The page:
In 1987, asked by manager Sparky Anderson to replace the departed Lance Parrish as cleanup hitter, Trammell responded with his best major league season, hitting a career-high 28 home runs to go with a career-high .343 batting average (ranking third in the AL). In addition, Trammell appeared among the league leaders in most other AL offensive categories: third in hits (205), tenth in RBI (105), tied for fifth in runs (109), fourth in total bases (329), fifth in on-base percentage (.402), eighth in slugging average (.551), sixth in on-base plus slugging (.953), fifth in OPS+ (155), and tied for fifth in game-winning RBI (16). In September, he batted .416 with six homers and 17 RBI and put together an 18-game hitting streak in which he hit .457. On the penultimate day of the regular season, he hit a walk-off single against the Toronto Blue Jays to help his team take the AL East division lead, which they clinched the next day. He became the first Tiger to collect 200 hits and 100 RBI in the same season since Al Kaline did it in 1955. Trammell also became the first shortstop to hit at least .340 with 20+ home runs and 100+ RBI in a season in big league history. Despite his efforts, Trammell finished second to Toronto's George Bell in the MVP voting (332–311).[11] After the season finale, Whitaker gave him second base, on which he had written: To Alan Trammell, 1987 Most Valuable Player, from your friend Lou Whitaker.[12]

Trammell followed up with a .311 season in 1988, though a stint on the disabled list limited him to 128 games that year.

Later years, injuries and retirement

Trammell bats at Tiger Stadium, 1991

Following the 1990 season, in which he hit .304 with 89 RBI in 146 games, Trammell suffered a long string of injuries that reduced his production over his final years. In 1991, knee and ankle injuries limited Trammell to 101 games. During the following season, he played in 29 games before breaking his right ankle and missing the remainder of the 1992 season. He hit .329 in a resurgent 1993 season but was ineligible to be ranked among the AL batting leaders because he only had 447 plate appearances. In his final five seasons, Trammell averaged 76 games played after averaging 140 games played the first 13 seasons of his career. From 1993 to 1996, Trammell saw less time at shortstop in favor of Travis Fryman and eventually Chris Gomez and Andújar Cedeño.[13] He instead saw playing time at multiple defensive positions, including shortstop, third base, second base, left field, center field, and designated hitter.[14] Trammell retired following the 1996 season.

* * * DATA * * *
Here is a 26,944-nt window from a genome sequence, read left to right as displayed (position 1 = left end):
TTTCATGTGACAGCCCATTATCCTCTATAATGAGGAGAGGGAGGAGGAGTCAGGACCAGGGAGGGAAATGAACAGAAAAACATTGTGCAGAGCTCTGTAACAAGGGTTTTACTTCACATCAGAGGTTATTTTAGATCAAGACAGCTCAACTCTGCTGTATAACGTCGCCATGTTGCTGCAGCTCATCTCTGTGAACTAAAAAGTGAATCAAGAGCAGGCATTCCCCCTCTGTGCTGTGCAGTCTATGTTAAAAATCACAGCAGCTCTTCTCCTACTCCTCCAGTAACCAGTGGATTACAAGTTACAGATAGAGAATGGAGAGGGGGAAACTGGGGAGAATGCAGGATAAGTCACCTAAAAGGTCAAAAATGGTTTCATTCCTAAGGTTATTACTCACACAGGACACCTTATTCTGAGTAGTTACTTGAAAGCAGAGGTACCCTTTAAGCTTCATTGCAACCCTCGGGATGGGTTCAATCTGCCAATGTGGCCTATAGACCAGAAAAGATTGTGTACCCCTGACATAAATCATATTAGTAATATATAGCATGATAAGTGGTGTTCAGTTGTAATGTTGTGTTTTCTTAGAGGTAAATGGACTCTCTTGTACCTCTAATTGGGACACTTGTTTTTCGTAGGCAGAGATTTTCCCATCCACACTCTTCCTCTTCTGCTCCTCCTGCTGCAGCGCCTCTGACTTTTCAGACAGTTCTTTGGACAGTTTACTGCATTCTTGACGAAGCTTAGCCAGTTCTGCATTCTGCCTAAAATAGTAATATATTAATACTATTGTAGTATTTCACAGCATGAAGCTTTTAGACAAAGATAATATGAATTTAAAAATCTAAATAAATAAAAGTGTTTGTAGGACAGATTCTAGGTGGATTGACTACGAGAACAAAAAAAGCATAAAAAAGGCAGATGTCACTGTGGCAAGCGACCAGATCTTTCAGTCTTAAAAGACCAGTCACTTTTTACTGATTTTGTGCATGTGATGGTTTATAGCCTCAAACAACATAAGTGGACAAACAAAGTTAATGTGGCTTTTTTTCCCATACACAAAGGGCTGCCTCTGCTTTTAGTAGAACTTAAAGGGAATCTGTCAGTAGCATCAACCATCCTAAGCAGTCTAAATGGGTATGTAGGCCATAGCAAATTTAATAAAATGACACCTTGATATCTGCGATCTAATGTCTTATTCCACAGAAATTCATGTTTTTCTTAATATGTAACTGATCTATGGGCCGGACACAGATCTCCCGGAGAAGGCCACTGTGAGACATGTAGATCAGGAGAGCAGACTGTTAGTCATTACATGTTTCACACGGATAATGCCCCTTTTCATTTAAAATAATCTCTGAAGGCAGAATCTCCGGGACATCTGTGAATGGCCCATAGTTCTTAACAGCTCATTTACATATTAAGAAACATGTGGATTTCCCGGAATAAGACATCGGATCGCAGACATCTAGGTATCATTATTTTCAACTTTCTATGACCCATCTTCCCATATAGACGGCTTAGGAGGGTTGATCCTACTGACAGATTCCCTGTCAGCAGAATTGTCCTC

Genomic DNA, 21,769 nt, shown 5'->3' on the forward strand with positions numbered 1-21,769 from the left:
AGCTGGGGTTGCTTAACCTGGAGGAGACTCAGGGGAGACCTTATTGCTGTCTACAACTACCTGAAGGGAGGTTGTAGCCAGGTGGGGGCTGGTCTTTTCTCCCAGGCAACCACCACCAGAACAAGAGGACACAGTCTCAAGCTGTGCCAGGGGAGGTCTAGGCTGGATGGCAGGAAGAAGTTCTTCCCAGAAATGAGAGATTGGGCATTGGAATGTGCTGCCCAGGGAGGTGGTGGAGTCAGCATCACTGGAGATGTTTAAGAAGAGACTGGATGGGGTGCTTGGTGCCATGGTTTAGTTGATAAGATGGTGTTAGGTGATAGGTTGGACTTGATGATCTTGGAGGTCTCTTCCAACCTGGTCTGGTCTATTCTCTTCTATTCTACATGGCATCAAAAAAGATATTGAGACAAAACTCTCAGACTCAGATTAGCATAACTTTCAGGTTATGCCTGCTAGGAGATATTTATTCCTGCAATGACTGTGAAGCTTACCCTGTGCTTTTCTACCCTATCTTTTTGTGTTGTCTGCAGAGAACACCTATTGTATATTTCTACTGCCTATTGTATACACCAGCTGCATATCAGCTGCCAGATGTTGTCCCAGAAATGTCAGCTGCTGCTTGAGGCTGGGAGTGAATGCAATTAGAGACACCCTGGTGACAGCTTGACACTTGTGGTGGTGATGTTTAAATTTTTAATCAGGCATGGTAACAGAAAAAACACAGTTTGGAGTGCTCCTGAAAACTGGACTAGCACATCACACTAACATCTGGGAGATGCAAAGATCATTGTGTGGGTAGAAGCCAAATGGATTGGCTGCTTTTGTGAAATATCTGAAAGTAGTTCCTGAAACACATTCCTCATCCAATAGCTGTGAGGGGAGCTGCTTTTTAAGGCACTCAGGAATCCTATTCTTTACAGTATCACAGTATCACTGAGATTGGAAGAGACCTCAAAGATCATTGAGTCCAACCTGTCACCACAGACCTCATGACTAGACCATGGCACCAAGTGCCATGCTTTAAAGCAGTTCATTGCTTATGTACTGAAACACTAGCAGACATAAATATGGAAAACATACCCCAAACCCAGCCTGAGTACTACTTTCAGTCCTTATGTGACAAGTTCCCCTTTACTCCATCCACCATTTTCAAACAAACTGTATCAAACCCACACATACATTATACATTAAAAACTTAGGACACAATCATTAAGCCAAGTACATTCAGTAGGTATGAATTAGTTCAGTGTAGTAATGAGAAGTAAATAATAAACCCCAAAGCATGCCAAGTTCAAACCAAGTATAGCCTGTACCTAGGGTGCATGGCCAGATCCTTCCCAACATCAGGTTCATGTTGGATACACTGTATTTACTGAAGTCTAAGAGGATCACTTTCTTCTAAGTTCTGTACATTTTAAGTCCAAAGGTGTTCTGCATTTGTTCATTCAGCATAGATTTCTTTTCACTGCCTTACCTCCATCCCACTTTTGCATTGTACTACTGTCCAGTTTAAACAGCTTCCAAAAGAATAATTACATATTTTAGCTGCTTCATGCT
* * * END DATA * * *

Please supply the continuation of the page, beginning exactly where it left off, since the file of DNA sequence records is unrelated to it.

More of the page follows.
In his 20-year career, Trammell batted over .300 seven times, ending with a career average of .285 and 185 home runs with 1,003 RBI, 1,231 runs, 2,365 hits, 412 doubles, 55 triples, 236 stolen bases and 850 walks in 2,293 games.[4] He compiled a .977 fielding percentage at shortstop, his primary position. After his retirement, Trammell coached for Detroit (1999, hitting coach), the San Diego Padres (2000–2002, first base coach), and managed the Tigers (2003–2005).[15] He served as the bench coach for the Arizona Diamondbacks under former teammate Kirk Gibson[16] until returning to the Tigers in late 2014 as a special assistant to the general manager.

Hall of Fame consideration and induction

In 2001, Trammell was rated as the ninth-best shortstop of all time in "The New Bill James Historical Baseball Abstract", placing him higher than fourteen Hall of Fame shortstops. In subsequent years, Trammell's candidacy for the Hall of Fame picked up increasing support from the sabermetric community. In his first 12 years of eligibility, he received the following percentage of votes: 15.7% (2002), 14.1% (2003), 13.8% (2004), 16.9% (2005), 17.7% (2006), 13.4% (2007), 18.2% (2008), 17.4% (2009), 22.4% (2010), 24.3% (2011), 36.8% (2012), 33.6% (2013), and 20.8% (2014).[4] His boost in later years was likely due to voters being more receptive to advanced metrics, such as WAR (Wins above replacement).[17]

Trammell was on his 15th and final Baseball Writers' Association of America ballot in 2016, failing to earn enough for induction. Trammell was one of the last candidates to be allowed on the ballot for 15 years after the BBWAA reduced eligibility to ten years, and would next be considered for the Veterans Committee Expansion starting from 2017. On December 10, 2017, he was elected to the Hall of Fame by the Modern Baseball Committee alongside his teammate Jack Morris. They were inducted in July 2018.[18]